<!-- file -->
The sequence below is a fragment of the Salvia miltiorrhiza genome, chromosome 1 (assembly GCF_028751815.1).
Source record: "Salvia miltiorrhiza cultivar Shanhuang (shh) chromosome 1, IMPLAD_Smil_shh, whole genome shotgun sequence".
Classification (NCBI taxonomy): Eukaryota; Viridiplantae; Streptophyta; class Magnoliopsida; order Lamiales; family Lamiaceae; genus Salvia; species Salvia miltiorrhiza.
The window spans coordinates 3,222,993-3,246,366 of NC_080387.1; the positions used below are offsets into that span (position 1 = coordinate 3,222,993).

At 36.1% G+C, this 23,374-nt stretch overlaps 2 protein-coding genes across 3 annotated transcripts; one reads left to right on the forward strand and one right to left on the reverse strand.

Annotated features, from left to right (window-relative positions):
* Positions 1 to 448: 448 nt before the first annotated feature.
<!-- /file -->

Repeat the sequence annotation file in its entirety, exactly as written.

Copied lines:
The sequence below is a fragment of the Salvia miltiorrhiza genome, chromosome 1 (assembly GCF_028751815.1).
Source record: "Salvia miltiorrhiza cultivar Shanhuang (shh) chromosome 1, IMPLAD_Smil_shh, whole genome shotgun sequence".
Classification (NCBI taxonomy): Eukaryota; Viridiplantae; Streptophyta; class Magnoliopsida; order Lamiales; family Lamiaceae; genus Salvia; species Salvia miltiorrhiza.
The window spans coordinates 3,222,993-3,246,366 of NC_080387.1; the positions used below are offsets into that span (position 1 = coordinate 3,222,993).

At 36.1% G+C, this 23,374-nt stretch overlaps 2 protein-coding genes across 3 annotated transcripts; one reads left to right on the forward strand and one right to left on the reverse strand.

Annotated features, from left to right (window-relative positions):
* Positions 1 to 448: 448 nt before the first annotated feature.